Il Sodoma completed the work Signorelli had begun. The result is a series of 35 frescoes illustrating the life of St. Benedict. It would be easy for an impatient tourist to roll their eyes through these hallways, jaded and unimpressed. But a great guide brings the story of St. Benedict — and of the stories of the two dueling artists who decorated this space — to life.

Roberto Bechi— one of our favorite guides in Tuscany (who also helped us design our new Best of Tuscany Tour) — led me through the abbey’s frescoes. And it simply blew my mind. Roberto focused my attention on delightful little details, including hidden portraits of some of Il Sodoma’s contemporaries: Leonardo, Michelangelo, Raphael, and Lorenzo the Magnificent.

He also clued me into details that spoke to the huge personalities of the artists. Il Sodoma grew tired of hearing about how masterful Signorelli’s 3-D illusion table was — so he topped it with an even more striking one of his own. Different items on the table snap into focus depending on the angle and distance you’re viewing from.

Il Sodoma clashed with the abbot — who, already well behind schedule and over budget, prodded him to work ever faster. This conflict came through in the artist’s work. In one panel, two donkeys share six legs — an intentional error. (A snarky Il Sodoma wrote in his journal: “Working too fast causes mistakes.”) In another scene, Il Sodoma painted a horse’s rear end, and above it, the window of a house where a shirt hangs in the breeze. During this era, a typical person owned seven shirts: six for workdays, and a seventh for Sunday, when they could rest (and do laundry). With this detail, Sodoma is saying to the abbot: “You made me work on Sunday — made me sweat through my seventh shirt. You horse’s ass!” Cheeky. Take that, Michelangelo.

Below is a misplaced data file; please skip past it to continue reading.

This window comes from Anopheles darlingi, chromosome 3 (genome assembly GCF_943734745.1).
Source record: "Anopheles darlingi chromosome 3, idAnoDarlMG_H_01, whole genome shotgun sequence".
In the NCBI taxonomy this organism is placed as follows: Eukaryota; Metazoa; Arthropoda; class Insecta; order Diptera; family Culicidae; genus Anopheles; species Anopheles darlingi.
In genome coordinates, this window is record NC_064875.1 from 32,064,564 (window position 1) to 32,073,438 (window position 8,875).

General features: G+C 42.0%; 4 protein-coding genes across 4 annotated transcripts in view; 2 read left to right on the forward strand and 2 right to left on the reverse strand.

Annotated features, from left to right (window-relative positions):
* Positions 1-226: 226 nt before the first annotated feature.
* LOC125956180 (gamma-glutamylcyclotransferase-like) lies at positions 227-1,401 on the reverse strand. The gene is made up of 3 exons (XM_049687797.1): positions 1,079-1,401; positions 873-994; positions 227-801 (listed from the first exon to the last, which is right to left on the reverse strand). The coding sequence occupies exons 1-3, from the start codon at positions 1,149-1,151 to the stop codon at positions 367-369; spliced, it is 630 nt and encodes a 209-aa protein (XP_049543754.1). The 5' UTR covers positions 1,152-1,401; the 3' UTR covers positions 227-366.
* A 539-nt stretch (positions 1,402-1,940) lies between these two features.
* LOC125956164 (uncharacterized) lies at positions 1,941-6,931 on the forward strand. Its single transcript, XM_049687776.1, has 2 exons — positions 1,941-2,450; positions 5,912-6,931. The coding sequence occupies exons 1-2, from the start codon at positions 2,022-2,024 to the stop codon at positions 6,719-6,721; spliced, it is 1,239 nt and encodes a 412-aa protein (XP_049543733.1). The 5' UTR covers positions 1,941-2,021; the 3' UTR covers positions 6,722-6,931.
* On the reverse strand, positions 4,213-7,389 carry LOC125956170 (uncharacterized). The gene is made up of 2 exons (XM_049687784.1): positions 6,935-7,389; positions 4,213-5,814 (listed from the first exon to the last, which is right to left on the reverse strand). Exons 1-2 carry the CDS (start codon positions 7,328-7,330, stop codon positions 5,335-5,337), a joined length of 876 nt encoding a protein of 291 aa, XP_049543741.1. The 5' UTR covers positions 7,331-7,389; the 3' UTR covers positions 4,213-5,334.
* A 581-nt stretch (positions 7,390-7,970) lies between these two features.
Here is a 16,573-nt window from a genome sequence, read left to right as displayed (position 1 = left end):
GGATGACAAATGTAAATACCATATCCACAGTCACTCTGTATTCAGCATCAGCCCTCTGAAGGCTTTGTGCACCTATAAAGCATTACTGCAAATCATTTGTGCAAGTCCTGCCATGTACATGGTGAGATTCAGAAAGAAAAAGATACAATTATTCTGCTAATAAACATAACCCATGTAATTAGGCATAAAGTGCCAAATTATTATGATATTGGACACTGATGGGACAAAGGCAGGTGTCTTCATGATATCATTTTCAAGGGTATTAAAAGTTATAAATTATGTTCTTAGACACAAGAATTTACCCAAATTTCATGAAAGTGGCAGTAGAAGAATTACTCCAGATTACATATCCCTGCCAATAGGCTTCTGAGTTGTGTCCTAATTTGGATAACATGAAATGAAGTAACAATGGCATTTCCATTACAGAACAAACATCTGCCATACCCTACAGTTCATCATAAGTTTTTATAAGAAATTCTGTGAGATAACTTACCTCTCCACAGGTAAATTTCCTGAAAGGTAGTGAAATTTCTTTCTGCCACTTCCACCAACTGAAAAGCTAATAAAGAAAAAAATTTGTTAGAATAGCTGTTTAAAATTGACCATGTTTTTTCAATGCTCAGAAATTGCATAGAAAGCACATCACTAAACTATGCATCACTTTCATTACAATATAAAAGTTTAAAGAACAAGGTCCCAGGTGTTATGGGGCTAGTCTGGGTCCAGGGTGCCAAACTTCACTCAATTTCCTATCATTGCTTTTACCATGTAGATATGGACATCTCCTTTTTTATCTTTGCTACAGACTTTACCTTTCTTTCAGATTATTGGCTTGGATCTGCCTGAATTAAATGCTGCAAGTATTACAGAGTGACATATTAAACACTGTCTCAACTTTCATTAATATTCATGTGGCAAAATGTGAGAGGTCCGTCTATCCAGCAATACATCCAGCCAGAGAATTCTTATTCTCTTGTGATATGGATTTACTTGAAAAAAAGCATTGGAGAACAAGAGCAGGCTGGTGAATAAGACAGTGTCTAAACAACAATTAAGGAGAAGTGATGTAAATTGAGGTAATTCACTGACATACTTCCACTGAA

If you haven’t heard of Monte Oliveto Maggiore or Il Sodoma, you’re not alone. They are but a blip on the radar of the mainstream art world. But the longer you spend in Tuscany, and the deeper you dig, the more you realize that the top museums in Florence and Siena barely scratch the surface of the artistic bounty here. Seek out some of these hidden masterpieces, and make a point to linger over them. Come for the art…but stick around for the huge personalities.


Heading to Tuscany? I share a dozen of my favorite Tuscan experiences here.

Our new Best of Tuscany in 12 Days Tour — which begins in 2020 — incorporates many vivid experiences in Italy’s heartland…including a guided tour of Il Sodoma’s frescoes at Monte Oliveto Maggiore.

Or, to do it on your own, you’ll find all of the details you need in our Rick Steves Florence & Tuscany guidebook.

4 Replies to “Experience Tuscany: Ogle Great Art in a Forgotten Church”

  1. Do you have similar insights for the Umbria region? We will spend a week near Gubbio in October and would like to get your wonderful insights.

    1. A lot of my “Tuscany” advice applies equally to Umbria. For example, one of my all-time favorite “forgotten church masterpieces” is the Luca Signorelli-frescoed chapel in Orvieto’s cathedral. And of course, we cover Orvieto and Assisi (both in Umbria) in our Rick Steves Italy guidebook, with plenty of in-depth insights…in fact, I just updated those two chapters on this Tuscany trip, too. Happy travels!

  2. Fascinating article! I hope to travel to Tuscany one day soon and stumble in to a countryside church to find overlooked art. By the way, the link just above to “a dozen favorite Tuscan experiences” isn’t working.